- Goldrick, James, Commodore, RAN
- Early warships, Ship design and development
- RAN Ships
- HMAS AE2
- September 2011 edition of the Naval Historical Review (all rights reserved)
 Rear Admiral G.W.G. Simpson Periscope View: A Professional Autobiography Macmillan, London, 1972, p. 37.
 Admiral Sir Frederick Dreyer The Sea Heritage: A Study of Maritime Warfare Museum Press, London, 1935, pp. 318-319. Dreyer was C-in-C China 1933-1936.
 Between 1928 and 1938 a total of 31 boats (including the short lived ‘X-1’ cruiser submarine) were built for the RN and RAN for the Far East. This represented a substantial commitment of resources in a period of retrenchment and disarmament. See H.T. Lenton British Submarines MacDonald, London, 1972, p. 4 and pp. 39-53. See also David Henry ‘British Submarine Policy 1918-1939’ Bryan Ranft (Ed.) Technical Change and British Naval Policy 1860-1939 Hodder & Stoughton, London, 1977, p. 92.
 See The Navy List for July 1939 (corrected to 18th June 1939) HMSO, London, 1939, pp. 244-247.
 First Naval Member Minute to Minister 16 November 1922. Cited Michael W.D. White Australian Submarines: A History AGPS, Canberra, 1992. p. 117.
 Stephen Roskill Naval Policy Between the Wars Vol. 1 The Period of Anglo-American Antagonism 1919-1929 Collins, London, 1968, p. 404.
 James Neidpath The Singapore Naval Base and the Defence of Britain’s Eastern Empire, 1919-1941 Clarendon Press, Oxford, 1981, pp. 51-52 and p.88.
 The quality of the radio equipment was explicitly commented on by the Australian naval staff in 1929. See Michael W.D. White Australian Submarines: A History, Op. Cit., p. 160.
 James J. Halley Famous Maritime Squadrons of the Royal Air Force Hylton Lacey, Windsor, 1973, p. 30.
 Alastair Mars British Submarines at War 1939-1945 is particularly useful on British submarine training and operations in the Far East between 1937 and 1940. See pp. 21-23, 37-64 and 239-247.
 Arthur J. Marder Old Friends, New Enemies: The Royal Navy and the Imperial Japanese Navy Vol. 1 Strategic Illusions 1936-1941 Oxford University Press, 1981, pp. 354-356.
 Alastair Mars, while known for his forthright language, had a point when he labelled Otway an ‘electro-mechanical monstrosity’. British Submarines at War, Op. Cit., p. 119.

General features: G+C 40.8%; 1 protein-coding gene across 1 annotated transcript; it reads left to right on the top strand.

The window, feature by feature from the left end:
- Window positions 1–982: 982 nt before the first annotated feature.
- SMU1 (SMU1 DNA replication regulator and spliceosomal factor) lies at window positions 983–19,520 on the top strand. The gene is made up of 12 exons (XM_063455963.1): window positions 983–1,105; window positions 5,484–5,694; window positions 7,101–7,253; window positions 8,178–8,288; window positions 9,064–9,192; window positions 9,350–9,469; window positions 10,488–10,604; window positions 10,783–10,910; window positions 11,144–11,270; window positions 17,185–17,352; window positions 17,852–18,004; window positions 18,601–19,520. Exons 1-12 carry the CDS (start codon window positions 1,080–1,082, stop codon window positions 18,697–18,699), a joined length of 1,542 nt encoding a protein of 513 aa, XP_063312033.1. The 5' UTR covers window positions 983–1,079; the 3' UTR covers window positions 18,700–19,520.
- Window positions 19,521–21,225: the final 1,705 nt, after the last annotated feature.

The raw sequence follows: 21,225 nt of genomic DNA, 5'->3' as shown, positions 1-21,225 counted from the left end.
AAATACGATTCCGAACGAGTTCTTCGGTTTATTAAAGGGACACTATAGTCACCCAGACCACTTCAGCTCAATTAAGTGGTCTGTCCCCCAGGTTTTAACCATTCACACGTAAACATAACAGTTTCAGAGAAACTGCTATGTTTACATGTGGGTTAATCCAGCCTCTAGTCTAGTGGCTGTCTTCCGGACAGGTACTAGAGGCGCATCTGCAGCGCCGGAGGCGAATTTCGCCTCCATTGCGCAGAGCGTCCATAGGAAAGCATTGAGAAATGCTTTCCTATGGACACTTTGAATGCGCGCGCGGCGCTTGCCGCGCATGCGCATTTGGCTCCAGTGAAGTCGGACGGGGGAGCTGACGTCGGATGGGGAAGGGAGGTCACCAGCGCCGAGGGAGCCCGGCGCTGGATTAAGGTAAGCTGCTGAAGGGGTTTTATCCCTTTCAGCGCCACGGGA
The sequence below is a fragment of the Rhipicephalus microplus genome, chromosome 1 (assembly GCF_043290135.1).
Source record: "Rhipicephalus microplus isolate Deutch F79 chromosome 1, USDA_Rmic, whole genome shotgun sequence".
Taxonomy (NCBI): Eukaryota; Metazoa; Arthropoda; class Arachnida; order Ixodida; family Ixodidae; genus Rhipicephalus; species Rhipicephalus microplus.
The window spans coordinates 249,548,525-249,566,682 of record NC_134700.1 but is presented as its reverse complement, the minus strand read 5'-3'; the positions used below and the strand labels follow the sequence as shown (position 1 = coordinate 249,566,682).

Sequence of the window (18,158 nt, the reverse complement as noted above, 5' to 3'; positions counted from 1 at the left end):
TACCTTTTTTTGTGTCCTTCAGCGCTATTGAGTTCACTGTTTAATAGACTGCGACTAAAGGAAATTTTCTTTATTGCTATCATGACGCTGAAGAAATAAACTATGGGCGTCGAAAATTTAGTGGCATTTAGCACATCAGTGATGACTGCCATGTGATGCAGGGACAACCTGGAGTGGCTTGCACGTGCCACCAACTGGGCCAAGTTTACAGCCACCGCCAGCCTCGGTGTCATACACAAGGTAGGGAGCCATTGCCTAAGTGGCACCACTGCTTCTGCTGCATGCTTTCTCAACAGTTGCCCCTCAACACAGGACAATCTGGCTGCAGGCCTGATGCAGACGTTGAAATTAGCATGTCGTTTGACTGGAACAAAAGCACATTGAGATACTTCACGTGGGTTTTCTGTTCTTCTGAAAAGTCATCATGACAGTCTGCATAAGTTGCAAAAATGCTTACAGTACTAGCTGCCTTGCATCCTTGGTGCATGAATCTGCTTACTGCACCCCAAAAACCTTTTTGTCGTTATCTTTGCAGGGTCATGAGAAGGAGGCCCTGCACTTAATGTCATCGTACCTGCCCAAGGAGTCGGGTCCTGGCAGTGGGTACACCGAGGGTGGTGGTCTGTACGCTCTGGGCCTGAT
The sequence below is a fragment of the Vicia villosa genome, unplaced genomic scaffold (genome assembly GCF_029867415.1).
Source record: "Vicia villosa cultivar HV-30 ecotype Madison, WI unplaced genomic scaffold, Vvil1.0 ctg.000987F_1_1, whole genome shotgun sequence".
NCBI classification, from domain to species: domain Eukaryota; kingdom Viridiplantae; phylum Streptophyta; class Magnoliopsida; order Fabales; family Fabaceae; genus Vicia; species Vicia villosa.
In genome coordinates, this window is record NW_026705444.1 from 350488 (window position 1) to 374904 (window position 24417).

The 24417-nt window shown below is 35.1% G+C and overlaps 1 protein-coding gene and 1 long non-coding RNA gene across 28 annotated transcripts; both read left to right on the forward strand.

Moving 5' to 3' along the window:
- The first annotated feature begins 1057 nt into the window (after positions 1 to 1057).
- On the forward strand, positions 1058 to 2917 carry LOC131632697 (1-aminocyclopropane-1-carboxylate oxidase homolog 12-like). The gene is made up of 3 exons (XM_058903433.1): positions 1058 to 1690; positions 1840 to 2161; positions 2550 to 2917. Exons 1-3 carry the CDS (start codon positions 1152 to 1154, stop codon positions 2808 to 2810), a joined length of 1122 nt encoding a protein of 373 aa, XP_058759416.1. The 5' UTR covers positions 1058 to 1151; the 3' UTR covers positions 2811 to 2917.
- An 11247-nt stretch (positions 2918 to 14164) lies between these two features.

Lieutenant (later Rear Admiral) G.B.H. Fawkes, RN (writing as ‘G.B.F.H.’) ‘Narrative in Log Form of Passage of Fourth Submarine Flotilla to Hong Kong, 1930’ The Naval Review February 1931, Vol. XIX, No. 1, pp. 69-89. Even so, three out of four of the submarines experienced defects with their main motors on passage but, unlike the diesel defects of the early O class, they were rectified within a week at Malta.
 B.N. Primrose ‘Australian Naval Policy 1919-1942: A Case Study in Empire Relations’ PhD Thesis, The Australian National University, 1974, p. 123.
 Ibid. pp. 173-177.
 The Sverdlov, as a post war designed and built ship, caused something of a sensation at the 1953 British Coronation Naval Review. Although some authorities were inclined to discount the type as an oceanic threat, the size of the construction program meant that it could not be ignored. See Wilhelm Hadeler ‘The Ships of the Soviet Navy’ M.G. Saunders (Ed.) The Soviet Navy Weidenfeld & Nicholson, London, 1958, pp. 147-150.
 First Naval Member to First Sea Lord letter of 25 June 1956 UK National Archives ADM 205/110. Cited Eric Grove ‘British and Australian Naval Policy in the Korean War Era’ T.R. Frame, J.V.P. Goldrick & P.D Jones Reflections on the Royal Australian Navy Kangaroo Press, Kenthurst, 1991, p. 269.
 ‘Report by the Joint Planning Committee at meetings during Tuesday 13th to Saturday 17th October 1959 re Report No. 77/59 – Composition of the Forces 75/59 – Proposed Introduction of a Submarine Service into the Royal Australian Navy.
 Stephan Fruhling A History of Australian Strategic Policy since 1945 Australian Department of Defence, Canberra, 2009, p. 262.
 See both ‘The Strategic Basis of Australian Defence Policy (October 1975)’ and ‘Australian Strategic Analysis and Defence Policy Objectives (September 1976) Stephan Fruhling (Ed.) A History of Australian Strategic Policy Defence Publishing Service, Canberra, 2009, p. 536 and pp. 616-617.
 For the story of SWUP see Michael W.D. White Australian Submarines: A History, Op. Cit., pp. 201-203; Peter Yule & Derek Woolner Steel, Spies and Spin: The Collins Class Submarine Story Cambridge University Press, Port Melbourne, 2008, pp. 23-26.